This review contains spoilers.
In the eighteen months since she put away Tommy Lee Royce, Sgt Cawood’s got a medal from the Queen and a new pair of shades. Thankfully that’s all that’s changed about her. She’s still hard-as-nails, talks a mile a minute and thinks at twice that speed, and is just the type of rare person who can be relied upon when a sheep’s skull needs staving in with an ornamental garden rock. Twice.
She’s also very funny, as this episode’s opening proved. Sally Wainwright’s writing in Happy Valley continues to leap nimbly from comic to grave. Add to that Sarah Lancashire’s deadpan delivery—slouched behind a pair of Aviators, fag in hand—and the result is absurdly entertaining. Only Cawood could tell the story of a pack of dead strays and a decomposed corpse with the matter-of-fact coolness of describing a trip to Morrisons.
(Incidentally, remember when ITV was up to its elbows in complaints from the canine-loving British public after a crossbow was trained at a single, live Labrador in Broadchurch? Lord knows what they’ll make of a street of dog corpses marinated in Pentobarbitone.)
It’s an eye-catching start to the series, cocky even, and deservedly so. Happy Valley is one of the best written, best acted UK dramas in years, it’s earned the right to a bit of swagger.
It’s a busy first episode, this, with satisfyingly little dead time. Each scene feels as though it provides something vital, either character or plot-wise. It’s as if that opening monologue was a giant run-up gathering the momentum to power the rest of the episode.
Multiple elements are brought into play here, but the story stays accessible. That’s where the character work put in last series and Wainwright’s skill with naturalistic dialogue really pay off. List the episode’s developments one after another (sheep are being rustled; a serial killer is on the loose; Catherine’s under suspicion; a CID officer is being blackmailed by his scorned mistress—respectively, Scott & Bailey’s Kevin Doyle and Amelia Bullmore—; Tommy Lee Royce’s unhinged admirer is doing his bidding; Clare’s got a new fella, one who shrinks visibly from the sight of a police uniform; Daniel’s been cheating on his wife; kidnap victim Ann Gallagher has become a PCSO; her mum’s died and her dad’s sacked a disgruntled worker—Matthew Lewis—who may or may not be our prostitute-killer…) and you’d call it an avalanche. Played out by this capable cast in dialogue that rings true, it doesn’t overwhelm, it tantalises.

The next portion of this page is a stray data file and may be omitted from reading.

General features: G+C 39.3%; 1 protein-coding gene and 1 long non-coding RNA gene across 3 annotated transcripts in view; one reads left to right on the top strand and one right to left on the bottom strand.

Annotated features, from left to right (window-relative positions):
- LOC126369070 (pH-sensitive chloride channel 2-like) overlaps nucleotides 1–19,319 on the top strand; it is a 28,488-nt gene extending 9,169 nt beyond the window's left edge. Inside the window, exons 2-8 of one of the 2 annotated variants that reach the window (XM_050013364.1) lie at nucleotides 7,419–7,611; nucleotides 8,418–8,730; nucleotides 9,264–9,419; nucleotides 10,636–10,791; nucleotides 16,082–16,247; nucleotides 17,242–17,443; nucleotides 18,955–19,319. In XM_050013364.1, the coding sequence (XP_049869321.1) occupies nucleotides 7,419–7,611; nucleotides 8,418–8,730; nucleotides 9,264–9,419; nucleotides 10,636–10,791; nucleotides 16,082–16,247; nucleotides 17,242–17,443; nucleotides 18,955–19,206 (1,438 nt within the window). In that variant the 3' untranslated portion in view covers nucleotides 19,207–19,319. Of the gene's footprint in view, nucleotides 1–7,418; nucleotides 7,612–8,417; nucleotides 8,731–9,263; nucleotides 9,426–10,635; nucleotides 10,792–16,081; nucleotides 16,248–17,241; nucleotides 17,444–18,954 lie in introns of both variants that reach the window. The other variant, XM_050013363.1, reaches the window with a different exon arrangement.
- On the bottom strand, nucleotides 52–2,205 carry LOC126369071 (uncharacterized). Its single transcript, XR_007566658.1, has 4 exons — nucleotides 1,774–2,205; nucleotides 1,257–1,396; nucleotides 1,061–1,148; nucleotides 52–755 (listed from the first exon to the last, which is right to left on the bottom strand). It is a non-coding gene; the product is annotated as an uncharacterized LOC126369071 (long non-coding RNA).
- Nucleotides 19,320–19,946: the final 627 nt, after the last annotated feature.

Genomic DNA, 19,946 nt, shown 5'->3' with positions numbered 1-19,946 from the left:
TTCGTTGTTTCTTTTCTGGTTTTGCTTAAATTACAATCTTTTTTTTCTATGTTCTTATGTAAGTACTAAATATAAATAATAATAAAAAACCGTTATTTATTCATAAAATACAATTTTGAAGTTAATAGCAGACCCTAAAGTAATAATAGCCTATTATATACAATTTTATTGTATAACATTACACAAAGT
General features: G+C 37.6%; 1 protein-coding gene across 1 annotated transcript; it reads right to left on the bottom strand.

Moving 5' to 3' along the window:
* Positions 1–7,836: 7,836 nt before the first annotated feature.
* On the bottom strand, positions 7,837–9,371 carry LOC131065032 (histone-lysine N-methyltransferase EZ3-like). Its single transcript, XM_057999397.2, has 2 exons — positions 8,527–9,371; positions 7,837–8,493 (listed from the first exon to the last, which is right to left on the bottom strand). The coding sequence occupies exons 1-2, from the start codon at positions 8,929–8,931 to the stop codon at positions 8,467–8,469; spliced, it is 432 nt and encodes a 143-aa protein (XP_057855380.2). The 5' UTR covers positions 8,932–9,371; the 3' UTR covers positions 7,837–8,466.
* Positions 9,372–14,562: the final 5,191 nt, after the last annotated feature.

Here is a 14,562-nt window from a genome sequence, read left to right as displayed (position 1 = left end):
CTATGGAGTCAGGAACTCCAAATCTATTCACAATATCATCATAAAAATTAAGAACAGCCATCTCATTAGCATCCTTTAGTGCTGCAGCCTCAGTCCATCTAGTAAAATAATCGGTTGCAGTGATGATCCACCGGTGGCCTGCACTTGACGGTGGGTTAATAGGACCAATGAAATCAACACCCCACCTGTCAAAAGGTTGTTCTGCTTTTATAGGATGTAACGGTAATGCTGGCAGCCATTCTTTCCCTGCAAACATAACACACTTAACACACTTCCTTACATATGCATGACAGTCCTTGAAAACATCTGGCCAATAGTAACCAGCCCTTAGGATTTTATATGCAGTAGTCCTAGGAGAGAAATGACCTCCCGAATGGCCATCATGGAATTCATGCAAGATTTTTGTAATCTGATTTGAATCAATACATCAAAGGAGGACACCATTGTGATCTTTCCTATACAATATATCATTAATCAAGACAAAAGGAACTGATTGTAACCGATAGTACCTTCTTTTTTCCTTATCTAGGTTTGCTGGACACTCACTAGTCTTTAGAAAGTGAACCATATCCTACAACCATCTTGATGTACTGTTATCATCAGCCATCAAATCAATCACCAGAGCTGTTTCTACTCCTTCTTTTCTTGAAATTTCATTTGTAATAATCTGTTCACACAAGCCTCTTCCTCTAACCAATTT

The Alan Bennett of crime drama, Wainwright grounds lurid plots by folding in quotidian detail. The moment a junkie prostitute at risk from mutilation and murder complained about the modern vogue for pairing sweetcorn and tuna in factory-made sandwiches, Happy Valley series two had my heart. Wainwright brings real life into her scripts so effortlessly that it makes you wonder if other crime screenwriters even live in the same world as the rest of us.
Anchoring the whole thing though, is the character of Cawood, who is simply a tonic. Her tragic past might give her membership to the clichéd TV copper club, but the way she handles it keeps her firmly in the real world. You won’t catch her mournfully knocking back whisky in the wee hours while a jazz record skips on the turntable—with the tea to get ready, the school run to do and a bunch of sheep-stealing scrotes to kick into line, frankly, who has the time?
It doesn’t happen often for the TV planets to align in this way between a writer, a character and an actor, but in Sgt Cawood, they have. Sarah Lancashire delivers her steady patter of police initialisms and coarse language with the effortless glide of a world-class figure skater. Cawood might be tough and cynical but whatever routine and procedure (or as she has it, wank and toss) dictate, she’s on the side of good. Welcome back, our Catherine. You’ve been missed.